Pups sold on limited or full registration - difference is price? - Page 1

Pedigree Database


by sueincc on 23 September 2007 - 01:09

I am confused about why a breeder chooses to sell pups on a limited registration.  I always thought the reason was the breeder thought the pups were "pet quality" and felt a responsibility to do what he/she could to keep the dog from being bred,  or wanted the buyer to attain titles first then would authorize the change to full registration, reasons like that.  Now I see many advertisements that say one price for limited registration and another for full registration, and I don't get it.  Here's an example, I would appreciate anyone's help here!



by animules on 23 September 2007 - 01:09


To me a limited is pet quality and would be a reduced price.   Those would also come with a mandentory spay/neuter as part of the contract.  That's my input on it anyway.

by JRT on 23 September 2007 - 02:09

Pets should be on limited I agree.  But limited with open on titles is just similar to the SV pink paper system - dogs should not be bred without titles idea.  Selling pups on limited vs open just on price difference shows more commercialism and money motivation than desire to breed to the standard and try to breed ideal dogs.   Too bad that  you see htis alot - it is a red flag of a savvy breeder looking to capitalize on sales for the most money.


JR Thomas


by K-9mom on 23 September 2007 - 02:09

I sell every puppy under limited registration with the contractual agreement that once the dog is 24 months, OFA H & E passing and holds either a title (AKC or Sch) or SAR/Therapy/Patrol/Detection Certification, I will have it reversed at no extra charge to the buyer. This has actually blocked several of my puppy buyers who had done nothing with their pups from breeding them although I know of one who bred the dog against our contract and the pups simply had no papers. Her uncle owned a male, neither OFA or titled. The only pups that leave with a discounted price would be for a minor health reason or conformational flaw where the new owner will be required to spay/neuter. This program does several things to benefit my breeding program:  1) gets more pups OFA'd    2) gets more pups titled    3) keeps buyers in contact with me   4) keeps buyers more involved with their pups development   5) helps weed out those who simply want a dog to breed.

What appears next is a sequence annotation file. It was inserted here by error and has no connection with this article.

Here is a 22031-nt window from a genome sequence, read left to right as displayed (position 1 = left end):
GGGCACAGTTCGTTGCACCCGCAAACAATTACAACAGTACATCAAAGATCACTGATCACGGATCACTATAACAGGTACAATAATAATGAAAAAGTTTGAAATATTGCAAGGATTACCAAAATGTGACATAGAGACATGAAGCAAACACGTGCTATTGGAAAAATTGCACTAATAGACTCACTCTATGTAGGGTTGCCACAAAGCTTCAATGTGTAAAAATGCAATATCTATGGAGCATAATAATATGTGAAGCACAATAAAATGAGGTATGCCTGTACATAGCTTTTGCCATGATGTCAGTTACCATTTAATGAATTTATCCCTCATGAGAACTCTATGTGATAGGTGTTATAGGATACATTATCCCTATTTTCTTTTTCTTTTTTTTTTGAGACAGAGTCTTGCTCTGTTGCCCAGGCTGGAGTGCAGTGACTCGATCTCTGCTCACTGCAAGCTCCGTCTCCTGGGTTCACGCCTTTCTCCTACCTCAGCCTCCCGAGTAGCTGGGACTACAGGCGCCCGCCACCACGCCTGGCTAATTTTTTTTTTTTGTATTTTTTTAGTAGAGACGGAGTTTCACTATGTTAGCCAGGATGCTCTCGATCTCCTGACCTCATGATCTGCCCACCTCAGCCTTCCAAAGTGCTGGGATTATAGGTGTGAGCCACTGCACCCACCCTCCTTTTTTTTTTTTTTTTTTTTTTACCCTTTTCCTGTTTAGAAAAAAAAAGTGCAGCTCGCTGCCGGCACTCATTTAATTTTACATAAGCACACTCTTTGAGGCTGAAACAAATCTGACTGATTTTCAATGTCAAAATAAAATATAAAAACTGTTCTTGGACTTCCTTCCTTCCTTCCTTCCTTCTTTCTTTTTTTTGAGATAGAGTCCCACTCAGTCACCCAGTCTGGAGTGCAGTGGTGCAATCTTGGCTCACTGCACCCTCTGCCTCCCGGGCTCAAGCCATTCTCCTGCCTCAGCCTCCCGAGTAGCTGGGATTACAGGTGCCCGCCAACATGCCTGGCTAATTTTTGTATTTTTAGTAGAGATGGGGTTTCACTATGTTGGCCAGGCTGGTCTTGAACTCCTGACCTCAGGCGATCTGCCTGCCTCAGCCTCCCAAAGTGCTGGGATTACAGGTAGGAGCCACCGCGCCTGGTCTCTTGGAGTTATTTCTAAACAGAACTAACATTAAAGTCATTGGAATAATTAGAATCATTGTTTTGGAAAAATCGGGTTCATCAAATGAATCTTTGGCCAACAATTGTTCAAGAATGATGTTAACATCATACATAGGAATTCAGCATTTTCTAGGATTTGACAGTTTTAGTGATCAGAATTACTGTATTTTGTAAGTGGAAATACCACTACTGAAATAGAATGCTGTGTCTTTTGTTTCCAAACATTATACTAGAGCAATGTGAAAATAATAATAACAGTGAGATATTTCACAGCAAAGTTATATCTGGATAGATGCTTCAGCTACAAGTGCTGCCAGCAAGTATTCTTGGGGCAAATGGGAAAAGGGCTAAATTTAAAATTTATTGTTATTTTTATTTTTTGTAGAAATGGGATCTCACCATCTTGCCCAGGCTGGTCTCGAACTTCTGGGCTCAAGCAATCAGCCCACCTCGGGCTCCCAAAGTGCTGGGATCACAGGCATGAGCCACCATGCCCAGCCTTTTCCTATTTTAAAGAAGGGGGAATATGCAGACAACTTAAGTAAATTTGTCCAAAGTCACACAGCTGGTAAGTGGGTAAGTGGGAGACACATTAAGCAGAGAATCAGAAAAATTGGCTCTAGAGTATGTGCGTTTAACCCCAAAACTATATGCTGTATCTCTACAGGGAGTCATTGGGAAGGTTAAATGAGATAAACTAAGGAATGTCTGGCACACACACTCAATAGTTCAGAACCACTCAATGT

Of course, this is simply my personal opinion.





by sueincc on 23 September 2007 - 02:09

JR:  That's what I was afraid of.


by sueincc on 23 September 2007 - 03:09

K-9mom:  That's certainly reasonable and fair.


by Ryanhaus on 23 September 2007 - 03:09

k-9 mom

I do the same as you, makes them stop and think about breeding to the dog next door
that has no titles or health certification.

And it's very easy to reverse.
I had a lady that had a Labrador Retriever she got from me.
The dog had limited reg.I reversed it, when she had hip, elbows & eyes cert.
It was the first therapy dog of children's hospital Boston Ma.  (Miss Stella of Pembroke)
Then she wanted to breed her, last I heard, things didn't go so well in
the lets make babies department.
Everyone thinks it's easy to breed dogs, just snap your fingers & the colors
and sexes magically appear.


by Ryanhaus on 23 September 2007 - 03:09

I just looked up miss stella of pembroke,
she had a kid!
OFA good, that's good!

by JRT on 23 September 2007 - 03:09

K-9mom -   well put and reasonable.


JR Thomas


by MVF on 23 September 2007 - 03:09

sueinc: I agree that this is a disturbing COMMERCIAL trend.  It's only about money.  More technically, "price discrimation" (I'm an econ professor.)  The breeder is sorting customers by their willingess to pay and the value they impute to the dog.  Breeding rights add economic value.  The old code of ethics implied you sold the breed quality pups at one price and the pet quality at another -- for the good of the breed --  and I think it should be that way.  Now we have some breeders offering two prices/registrations for the same dog -- sometimes before the litter is born! 

Of course, all dogs should be "limited until proven" and then "full if suitable/recommended for breeding".  People who sell ALL pups on limited, are just trying to corner the market on their assets.  That's ugly, too, IMO.


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